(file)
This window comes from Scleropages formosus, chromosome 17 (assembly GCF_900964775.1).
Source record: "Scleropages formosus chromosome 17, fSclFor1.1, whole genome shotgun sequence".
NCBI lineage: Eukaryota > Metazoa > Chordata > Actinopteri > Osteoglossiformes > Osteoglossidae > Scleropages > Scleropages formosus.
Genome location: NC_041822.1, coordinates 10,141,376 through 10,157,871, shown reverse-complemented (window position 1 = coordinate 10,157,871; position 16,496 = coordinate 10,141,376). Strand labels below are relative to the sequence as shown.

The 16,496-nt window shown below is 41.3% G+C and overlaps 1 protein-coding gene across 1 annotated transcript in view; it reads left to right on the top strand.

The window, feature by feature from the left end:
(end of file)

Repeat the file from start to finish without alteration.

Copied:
This window comes from Scleropages formosus, chromosome 17 (assembly GCF_900964775.1).
Source record: "Scleropages formosus chromosome 17, fSclFor1.1, whole genome shotgun sequence".
NCBI lineage: Eukaryota > Metazoa > Chordata > Actinopteri > Osteoglossiformes > Osteoglossidae > Scleropages > Scleropages formosus.
Genome location: NC_041822.1, coordinates 10,141,376 through 10,157,871, shown reverse-complemented (window position 1 = coordinate 10,157,871; position 16,496 = coordinate 10,141,376). Strand labels below are relative to the sequence as shown.

The 16,496-nt window shown below is 41.3% G+C and overlaps 1 protein-coding gene across 1 annotated transcript in view; it reads left to right on the top strand.

The window, feature by feature from the left end: